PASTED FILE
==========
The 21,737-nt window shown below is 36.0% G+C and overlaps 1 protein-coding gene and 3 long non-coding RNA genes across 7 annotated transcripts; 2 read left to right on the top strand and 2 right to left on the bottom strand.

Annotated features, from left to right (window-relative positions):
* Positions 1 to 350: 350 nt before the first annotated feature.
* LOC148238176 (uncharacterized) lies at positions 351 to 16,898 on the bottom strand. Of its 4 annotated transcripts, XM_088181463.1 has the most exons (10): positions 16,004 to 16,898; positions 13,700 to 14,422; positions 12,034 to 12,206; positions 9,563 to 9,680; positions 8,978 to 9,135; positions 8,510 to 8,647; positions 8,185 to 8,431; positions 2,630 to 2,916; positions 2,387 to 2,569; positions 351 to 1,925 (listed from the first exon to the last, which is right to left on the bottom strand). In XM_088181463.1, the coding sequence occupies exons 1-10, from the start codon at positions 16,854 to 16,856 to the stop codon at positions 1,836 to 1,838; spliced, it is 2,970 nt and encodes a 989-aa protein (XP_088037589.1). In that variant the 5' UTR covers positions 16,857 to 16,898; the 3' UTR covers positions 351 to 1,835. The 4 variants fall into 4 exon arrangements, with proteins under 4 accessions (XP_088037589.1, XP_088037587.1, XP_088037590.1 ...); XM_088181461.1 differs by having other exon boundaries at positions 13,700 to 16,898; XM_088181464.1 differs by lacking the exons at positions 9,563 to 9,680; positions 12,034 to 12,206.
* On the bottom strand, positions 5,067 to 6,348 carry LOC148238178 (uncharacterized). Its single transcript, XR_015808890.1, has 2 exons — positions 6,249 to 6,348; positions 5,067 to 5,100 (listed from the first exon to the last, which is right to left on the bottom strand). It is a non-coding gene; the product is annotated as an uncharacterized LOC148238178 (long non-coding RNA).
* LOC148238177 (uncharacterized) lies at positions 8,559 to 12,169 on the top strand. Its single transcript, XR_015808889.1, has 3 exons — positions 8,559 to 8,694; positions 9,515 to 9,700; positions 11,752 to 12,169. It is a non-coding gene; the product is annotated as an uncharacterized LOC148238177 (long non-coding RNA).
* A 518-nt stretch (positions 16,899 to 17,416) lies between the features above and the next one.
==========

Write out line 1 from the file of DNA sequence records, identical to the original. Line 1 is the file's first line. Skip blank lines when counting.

The 21,737-nt window shown below is 36.0% G+C and overlaps 1 protein-coding gene and 3 long non-coding RNA genes across 7 annotated transcripts; 2 read left to right on the top strand and 2 right to left on the bottom strand.